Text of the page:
Emancipation is an important tool for teenagers who would be better off not being connected to their parents in any way. If the court should decide that you are better off being emancipated from your parents because your parents are harmful to your physical, emotional, or financial well-being, then there are certain rights that you are able to obtain.
1. Freedom to Live Independently
Teenagers who are over the age of sixteen and are able to financially support themselves have the freedom to live independently from their parents. They do not have to remain under their parents' roofs, inform their parents where they live, or any other factors that would jeopardize their independence. This is helpful for teens who are trying to avoid their parents in order to protect themselves. The caveat is that any teen who has been emancipated does not get to demand anything from his or her parents, including rent money or money for utilities.
2. Freedom to Buy and Sell Property
When you are a teenager who has been emancipated, you have many of the same rights as any other adult, including the ability to buy and sell property. This is helpful for teens who may have been left a large inheritance that is critical to their survival or to their ability to pay for college. Teens in this situation can now sell the property and do with the money what they see best.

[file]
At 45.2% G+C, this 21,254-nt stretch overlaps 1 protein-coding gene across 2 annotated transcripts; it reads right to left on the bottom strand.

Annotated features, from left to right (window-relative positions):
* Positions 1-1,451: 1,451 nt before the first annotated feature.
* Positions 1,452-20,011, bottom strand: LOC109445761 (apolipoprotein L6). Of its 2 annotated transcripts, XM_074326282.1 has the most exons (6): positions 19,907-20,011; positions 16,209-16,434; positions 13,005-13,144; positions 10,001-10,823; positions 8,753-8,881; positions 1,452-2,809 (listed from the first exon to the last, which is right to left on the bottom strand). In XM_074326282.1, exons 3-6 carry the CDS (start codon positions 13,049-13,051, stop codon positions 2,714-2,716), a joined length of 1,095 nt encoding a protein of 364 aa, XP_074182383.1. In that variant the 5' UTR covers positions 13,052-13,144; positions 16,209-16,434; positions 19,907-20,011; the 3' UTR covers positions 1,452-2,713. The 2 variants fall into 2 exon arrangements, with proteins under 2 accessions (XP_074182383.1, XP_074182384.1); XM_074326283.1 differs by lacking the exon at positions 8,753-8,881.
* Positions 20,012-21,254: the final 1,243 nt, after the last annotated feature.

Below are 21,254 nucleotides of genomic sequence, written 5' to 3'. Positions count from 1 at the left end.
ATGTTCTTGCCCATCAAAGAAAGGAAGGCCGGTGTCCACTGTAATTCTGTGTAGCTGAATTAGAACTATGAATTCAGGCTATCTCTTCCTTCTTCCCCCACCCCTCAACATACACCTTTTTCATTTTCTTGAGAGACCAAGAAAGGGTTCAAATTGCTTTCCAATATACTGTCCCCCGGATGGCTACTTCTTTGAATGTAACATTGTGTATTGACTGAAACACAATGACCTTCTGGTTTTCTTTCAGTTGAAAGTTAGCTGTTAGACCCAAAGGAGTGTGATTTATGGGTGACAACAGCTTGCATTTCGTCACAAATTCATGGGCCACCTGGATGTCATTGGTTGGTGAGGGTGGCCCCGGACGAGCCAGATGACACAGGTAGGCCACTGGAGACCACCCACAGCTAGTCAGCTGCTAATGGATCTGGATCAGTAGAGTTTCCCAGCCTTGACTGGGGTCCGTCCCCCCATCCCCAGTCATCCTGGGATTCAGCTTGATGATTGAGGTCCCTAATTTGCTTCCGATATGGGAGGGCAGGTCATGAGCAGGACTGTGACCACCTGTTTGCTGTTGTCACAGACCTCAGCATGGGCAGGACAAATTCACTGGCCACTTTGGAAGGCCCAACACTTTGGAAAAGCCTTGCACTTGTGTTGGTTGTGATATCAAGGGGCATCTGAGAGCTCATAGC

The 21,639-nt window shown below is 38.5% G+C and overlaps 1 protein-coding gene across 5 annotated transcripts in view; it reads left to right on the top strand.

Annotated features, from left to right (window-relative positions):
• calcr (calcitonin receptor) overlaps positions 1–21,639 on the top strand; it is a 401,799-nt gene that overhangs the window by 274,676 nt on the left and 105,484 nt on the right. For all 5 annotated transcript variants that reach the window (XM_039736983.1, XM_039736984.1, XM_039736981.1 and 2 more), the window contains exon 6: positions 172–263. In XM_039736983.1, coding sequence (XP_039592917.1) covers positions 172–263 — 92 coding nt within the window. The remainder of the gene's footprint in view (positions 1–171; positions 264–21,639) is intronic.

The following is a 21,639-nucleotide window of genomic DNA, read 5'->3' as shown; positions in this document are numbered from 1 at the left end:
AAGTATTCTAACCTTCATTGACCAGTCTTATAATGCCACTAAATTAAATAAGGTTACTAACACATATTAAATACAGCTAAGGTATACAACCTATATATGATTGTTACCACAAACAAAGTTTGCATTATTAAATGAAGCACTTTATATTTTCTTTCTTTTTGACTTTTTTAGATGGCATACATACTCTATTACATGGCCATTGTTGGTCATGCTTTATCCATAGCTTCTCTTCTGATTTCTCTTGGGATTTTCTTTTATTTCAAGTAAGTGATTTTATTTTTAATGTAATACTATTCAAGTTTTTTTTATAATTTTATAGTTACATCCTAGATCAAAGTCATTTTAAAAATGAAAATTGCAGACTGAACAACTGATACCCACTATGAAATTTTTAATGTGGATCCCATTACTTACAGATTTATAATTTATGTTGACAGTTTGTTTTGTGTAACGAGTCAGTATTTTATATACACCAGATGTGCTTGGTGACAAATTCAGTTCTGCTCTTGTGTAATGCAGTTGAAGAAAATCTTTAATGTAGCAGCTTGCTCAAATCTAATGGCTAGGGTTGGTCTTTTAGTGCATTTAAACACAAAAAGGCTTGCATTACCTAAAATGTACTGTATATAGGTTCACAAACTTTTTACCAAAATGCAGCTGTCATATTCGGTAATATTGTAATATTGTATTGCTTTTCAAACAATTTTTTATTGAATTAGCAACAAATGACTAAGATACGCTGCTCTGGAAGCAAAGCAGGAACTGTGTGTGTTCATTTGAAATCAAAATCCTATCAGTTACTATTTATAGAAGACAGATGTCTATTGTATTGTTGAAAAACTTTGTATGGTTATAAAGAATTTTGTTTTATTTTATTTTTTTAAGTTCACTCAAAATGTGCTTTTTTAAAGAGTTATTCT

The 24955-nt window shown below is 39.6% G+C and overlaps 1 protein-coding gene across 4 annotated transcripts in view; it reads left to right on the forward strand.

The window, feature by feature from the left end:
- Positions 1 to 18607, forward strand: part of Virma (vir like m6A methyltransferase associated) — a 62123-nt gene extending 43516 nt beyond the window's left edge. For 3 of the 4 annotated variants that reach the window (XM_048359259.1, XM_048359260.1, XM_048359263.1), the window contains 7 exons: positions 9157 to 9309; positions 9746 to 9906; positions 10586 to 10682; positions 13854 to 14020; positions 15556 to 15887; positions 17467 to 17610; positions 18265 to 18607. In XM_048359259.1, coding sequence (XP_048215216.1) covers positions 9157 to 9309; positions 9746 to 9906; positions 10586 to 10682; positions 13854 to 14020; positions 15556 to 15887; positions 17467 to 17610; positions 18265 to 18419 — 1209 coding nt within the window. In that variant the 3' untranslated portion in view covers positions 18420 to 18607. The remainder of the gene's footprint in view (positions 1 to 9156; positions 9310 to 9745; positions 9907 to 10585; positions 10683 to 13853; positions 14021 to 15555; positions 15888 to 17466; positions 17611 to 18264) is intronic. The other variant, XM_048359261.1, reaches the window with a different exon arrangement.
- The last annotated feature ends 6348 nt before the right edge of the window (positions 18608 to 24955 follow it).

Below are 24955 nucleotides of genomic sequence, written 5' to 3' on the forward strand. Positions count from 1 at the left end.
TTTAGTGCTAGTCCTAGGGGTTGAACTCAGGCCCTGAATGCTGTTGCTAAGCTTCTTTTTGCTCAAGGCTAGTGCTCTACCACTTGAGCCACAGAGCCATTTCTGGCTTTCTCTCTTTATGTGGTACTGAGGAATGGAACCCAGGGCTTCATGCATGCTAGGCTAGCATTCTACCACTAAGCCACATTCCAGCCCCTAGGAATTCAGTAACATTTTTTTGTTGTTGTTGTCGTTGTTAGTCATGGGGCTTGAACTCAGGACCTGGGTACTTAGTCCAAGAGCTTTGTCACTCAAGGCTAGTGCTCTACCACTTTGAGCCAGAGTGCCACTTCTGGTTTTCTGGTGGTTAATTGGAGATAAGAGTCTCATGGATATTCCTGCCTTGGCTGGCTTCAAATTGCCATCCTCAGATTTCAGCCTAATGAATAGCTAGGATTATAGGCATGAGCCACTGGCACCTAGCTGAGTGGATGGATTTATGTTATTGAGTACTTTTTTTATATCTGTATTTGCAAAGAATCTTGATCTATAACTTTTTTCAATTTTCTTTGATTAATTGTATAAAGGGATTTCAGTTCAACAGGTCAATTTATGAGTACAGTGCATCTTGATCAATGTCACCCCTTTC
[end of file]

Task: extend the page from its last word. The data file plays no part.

3. Freedom to Make Life Decisions
When you are not emancipated, you cannot marry anyone without your parents' permission until you are eighteen. You also are unable to get a driver's license without your parents' permission, or even join the military. Teens who are emancipated are able to do all of these things without having to consult their parents.This is important for teens who need to make decisions that reinforce a life worth living and are having a hard time doing so due to obstacles that their parents present.
4. Freedom to Sue or Be Sued
When you are emancipated, you can sue other parties or be sued by other parties. Emancipated teens need to use this power carefully.
5. Freedom to Go to Any School of Choice
Finally, you are able to go to any school that you choose without having to consult your parents or get your parents' permission.
For more information about the emancipation process or for help or advice, contact a family lawyer today or read more about it online.
When my ex-husband decided to contest my choice to homeschool our children, I knew that I had to defend my right as the custodial parent. Our custody agreement gave me authority over educational decisions, but he still took me to court. I spent a lot of time working with an attorney to find out how best to handle it, and I did a lot of research on the laws as they applied. If you're trying to defend your educational choices amidst your divorce, this site may help. I've built it to share everything I learned and explain the process that I went through to secure my rights.